Many believe that the pursuit of justice must be tempered with mercy. This is a difficult line to walk in the criminal justice system, because judges do not always know the motives of defendants or their capacity for reform. Moreover, courtrooms in many Wisconsin cities need to shuffle cases through quickly, leaving little time for discussion or explanation.
Thankfully, however, there are some judges willing to give criminal defendants the benefit of the doubt. In a recent case that was discussed in the Milwaukee Journal Sentinel, a judge compared the defendant’s shoplifting charge to the actions of Jean Valjean in “Les Miserables,” and offered a unique sentence.
For those who are unfamiliar with the book, musical or movie, the protagonist in “Les Miserables” begins the story as part of a crew of criminals serving hard-labor sentences. His crime, the story notes, was stealing a loaf of bread to feed his sister’s starving child.
In the real-life case before the Wisconsin judge, a 30-year-old single mother had been busted for shoplifting a bottle of children’s cough medicine that cost less than $15.00. The woman is unemployed and it is believed that the medicine was intended for her child.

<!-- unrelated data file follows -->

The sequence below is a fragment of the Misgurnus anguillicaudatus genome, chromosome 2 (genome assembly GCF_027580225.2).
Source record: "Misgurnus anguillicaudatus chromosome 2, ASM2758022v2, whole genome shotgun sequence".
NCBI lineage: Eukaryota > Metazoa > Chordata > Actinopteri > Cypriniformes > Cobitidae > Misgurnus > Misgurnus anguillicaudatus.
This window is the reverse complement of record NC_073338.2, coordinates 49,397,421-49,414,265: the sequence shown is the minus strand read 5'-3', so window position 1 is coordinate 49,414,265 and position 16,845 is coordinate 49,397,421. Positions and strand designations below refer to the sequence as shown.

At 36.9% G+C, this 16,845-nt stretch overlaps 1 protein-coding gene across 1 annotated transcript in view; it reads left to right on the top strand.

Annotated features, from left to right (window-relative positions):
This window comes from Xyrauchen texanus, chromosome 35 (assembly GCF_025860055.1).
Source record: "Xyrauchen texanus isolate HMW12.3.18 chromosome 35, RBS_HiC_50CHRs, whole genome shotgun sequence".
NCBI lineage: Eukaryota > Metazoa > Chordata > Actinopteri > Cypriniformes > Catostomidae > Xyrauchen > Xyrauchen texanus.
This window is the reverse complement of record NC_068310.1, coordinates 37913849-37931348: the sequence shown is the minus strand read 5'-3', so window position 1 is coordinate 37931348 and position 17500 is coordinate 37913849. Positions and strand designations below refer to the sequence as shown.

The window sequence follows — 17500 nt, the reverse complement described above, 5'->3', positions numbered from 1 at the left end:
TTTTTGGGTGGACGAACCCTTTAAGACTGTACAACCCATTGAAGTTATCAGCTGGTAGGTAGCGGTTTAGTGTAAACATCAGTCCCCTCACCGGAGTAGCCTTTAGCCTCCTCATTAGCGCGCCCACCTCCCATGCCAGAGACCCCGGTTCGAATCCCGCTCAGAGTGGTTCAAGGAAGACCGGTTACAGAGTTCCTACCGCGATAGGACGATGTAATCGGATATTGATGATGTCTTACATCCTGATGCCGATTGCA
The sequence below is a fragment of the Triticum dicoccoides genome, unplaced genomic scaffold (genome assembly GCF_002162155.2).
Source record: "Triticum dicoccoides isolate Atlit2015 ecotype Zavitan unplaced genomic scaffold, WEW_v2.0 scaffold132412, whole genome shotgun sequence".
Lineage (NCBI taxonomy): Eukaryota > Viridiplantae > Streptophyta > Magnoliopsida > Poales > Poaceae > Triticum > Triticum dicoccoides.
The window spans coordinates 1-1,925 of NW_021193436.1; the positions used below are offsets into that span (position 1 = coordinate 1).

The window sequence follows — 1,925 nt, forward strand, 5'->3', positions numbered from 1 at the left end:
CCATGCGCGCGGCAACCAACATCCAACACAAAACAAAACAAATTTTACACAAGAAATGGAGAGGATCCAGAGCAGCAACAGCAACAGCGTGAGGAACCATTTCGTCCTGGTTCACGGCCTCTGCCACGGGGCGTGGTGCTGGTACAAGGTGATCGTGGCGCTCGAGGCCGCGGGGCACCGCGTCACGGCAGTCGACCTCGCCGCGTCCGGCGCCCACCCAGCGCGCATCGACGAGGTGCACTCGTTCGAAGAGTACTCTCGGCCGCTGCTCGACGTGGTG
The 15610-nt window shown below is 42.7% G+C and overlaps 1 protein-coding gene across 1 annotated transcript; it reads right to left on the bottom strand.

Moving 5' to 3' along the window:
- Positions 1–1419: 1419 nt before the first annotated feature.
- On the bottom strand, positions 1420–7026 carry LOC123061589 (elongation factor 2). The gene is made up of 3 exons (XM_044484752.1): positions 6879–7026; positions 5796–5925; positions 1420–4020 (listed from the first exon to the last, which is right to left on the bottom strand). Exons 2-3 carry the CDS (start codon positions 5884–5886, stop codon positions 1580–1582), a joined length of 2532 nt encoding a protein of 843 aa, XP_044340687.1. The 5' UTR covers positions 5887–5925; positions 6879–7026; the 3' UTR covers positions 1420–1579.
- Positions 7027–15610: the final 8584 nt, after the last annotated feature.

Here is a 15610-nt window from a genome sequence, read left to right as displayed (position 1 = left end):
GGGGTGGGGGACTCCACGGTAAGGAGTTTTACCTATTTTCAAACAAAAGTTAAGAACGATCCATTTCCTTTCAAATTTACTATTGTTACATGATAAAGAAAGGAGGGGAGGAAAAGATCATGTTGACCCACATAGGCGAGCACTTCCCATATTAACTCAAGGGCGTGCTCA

Moreover, the woman seems to have no previous criminal record. In court, she admitted guilt and demonstrated remorse for her offense.
The judge could have just given the defendant a $336 ticket for shoplifting. In light of the facts of the case, however, he made a deal with her. She was instructed to go home and watch the movie version of “Les Miserables.” Then, in December, she is supposed to come back and discuss the movie with the judge in his chambers. The clerk and bailiff would be present. If she does this, the judge agreed to reduce her fine to $99 or less.
Commenting to a news reporter, the judge said: "I asked her to watch the movie so we can discuss how theft affects people's lives, just to make sure she's not going to be stealing anymore, or at least does not have the heart of a thief.” He also noted that a sentence like this is unusual for him, but that he felt it was appropriate.
Mercy is important in criminal justice because it recognizes that people are not defined by the few bad acts they may commit. Individuals willing to accept responsibility for their mistakes should be shown compassion.
Source: Milwaukee Journal Sentinel, “Judge finds lesson in 'Les Miserables' for mom who stole cough syrup,” Jim Stingl, Nov. 1, 2014